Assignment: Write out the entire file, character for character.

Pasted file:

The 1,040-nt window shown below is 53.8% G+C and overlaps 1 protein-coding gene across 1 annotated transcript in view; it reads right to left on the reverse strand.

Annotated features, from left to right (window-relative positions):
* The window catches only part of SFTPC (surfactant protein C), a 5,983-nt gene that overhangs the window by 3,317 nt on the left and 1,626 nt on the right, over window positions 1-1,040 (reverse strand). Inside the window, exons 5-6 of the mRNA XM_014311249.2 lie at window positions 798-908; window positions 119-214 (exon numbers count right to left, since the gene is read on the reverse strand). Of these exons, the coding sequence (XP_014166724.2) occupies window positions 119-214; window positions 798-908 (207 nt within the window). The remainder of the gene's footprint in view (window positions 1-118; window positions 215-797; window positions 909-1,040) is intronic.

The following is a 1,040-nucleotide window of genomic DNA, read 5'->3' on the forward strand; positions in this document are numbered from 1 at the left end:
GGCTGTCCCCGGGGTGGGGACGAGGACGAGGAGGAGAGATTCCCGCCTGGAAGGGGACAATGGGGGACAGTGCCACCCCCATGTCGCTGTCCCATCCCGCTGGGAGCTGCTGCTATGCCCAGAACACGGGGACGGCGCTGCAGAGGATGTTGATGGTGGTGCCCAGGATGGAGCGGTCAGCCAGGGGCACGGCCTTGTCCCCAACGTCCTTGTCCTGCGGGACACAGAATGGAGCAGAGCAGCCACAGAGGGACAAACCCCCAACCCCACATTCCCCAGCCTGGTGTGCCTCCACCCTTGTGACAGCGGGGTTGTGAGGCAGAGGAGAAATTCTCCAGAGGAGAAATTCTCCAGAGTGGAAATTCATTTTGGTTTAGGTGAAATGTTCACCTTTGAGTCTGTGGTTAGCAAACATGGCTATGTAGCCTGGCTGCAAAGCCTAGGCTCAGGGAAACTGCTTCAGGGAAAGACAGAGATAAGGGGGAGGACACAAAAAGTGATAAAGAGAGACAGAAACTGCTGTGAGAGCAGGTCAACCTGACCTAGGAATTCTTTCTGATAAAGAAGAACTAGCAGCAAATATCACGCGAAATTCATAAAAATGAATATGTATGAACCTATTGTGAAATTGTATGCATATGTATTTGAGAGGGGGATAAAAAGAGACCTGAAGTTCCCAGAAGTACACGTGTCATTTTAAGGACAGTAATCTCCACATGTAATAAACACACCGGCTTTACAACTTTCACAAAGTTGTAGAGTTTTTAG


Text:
The 1,040-nt window shown below is 53.8% G+C and overlaps 1 protein-coding gene across 1 annotated transcript in view; it reads right to left on the reverse strand.

Annotated features, from left to right (window-relative positions):
* The window catches only part of SFTPC (surfactant protein C), a 5,983-nt gene that overhangs the window by 3,317 nt on the left and 1,626 nt on the right, over window positions 1-1,040 (reverse strand). Inside the window, exons 5-6 of the mRNA XM_014311249.2 lie at window positions 798-908; window positions 119-214 (exon numbers count right to left, since the gene is read on the reverse strand). Of these exons, the coding sequence (XP_014166724.2) occupies window positions 119-214; window positions 798-908 (207 nt within the window). The remainder of the gene's footprint in view (window positions 1-118; window positions 215-797; window positions 909-1,040) is intronic.

The following is a 1,040-nucleotide window of genomic DNA, read 5'->3' on the forward strand; positions in this document are numbered from 1 at the left end:
GGCTGTCCCCGGGGTGGGGACGAGGACGAGGAGGAGAGATTCCCGCCTGGAAGGGGACAATGGGGGACAGTGCCACCCCCATGTCGCTGTCCCATCCCGCTGGGAGCTGCTGCTATGCCCAGAACACGGGGACGGCGCTGCAGAGGATGTTGATGGTGGTGCCCAGGATGGAGCGGTCAGCCAGGGGCACGGCCTTGTCCCCAACGTCCTTGTCCTGCGGGACACAGAATGGAGCAGAGCAGCCACAGAGGGACAAACCCCCAACCCCACATTCCCCAGCCTGGTGTGCCTCCACCCTTGTGACAGCGGGGTTGTGAGGCAGAGGAGAAATTCTCCAGAGGAGAAATTCTCCAGAGTGGAAATTCATTTTGGTTTAGGTGAAATGTTCACCTTTGAGTCTGTGGTTAGCAAACATGGCTATGTAGCCTGGCTGCAAAGCCTAGGCTCAGGGAAACTGCTTCAGGGAAAGACAGAGATAAGGGGGAGGACACAAAAAGTGATAAAGAGAGACAGAAACTGCTGTGAGAGCAGGTCAACCTGACCTAGGAATTCTTTCTGATAAAGAAGAACTAGCAGCAAATATCACGCGAAATTCATAAAAATGAATATGTATGAACCTATTGTGAAATTGTATGCATATGTATTTGAGAGGGGGATAAAAAGAGACCTGAAGTTCCCAGAAGTACACGTGTCATTTTAAGGACAGTAATCTCCACATGTAATAAACACACCGGCTTTACAACTTTCACAAAGTTGTAGAGTTTTTAG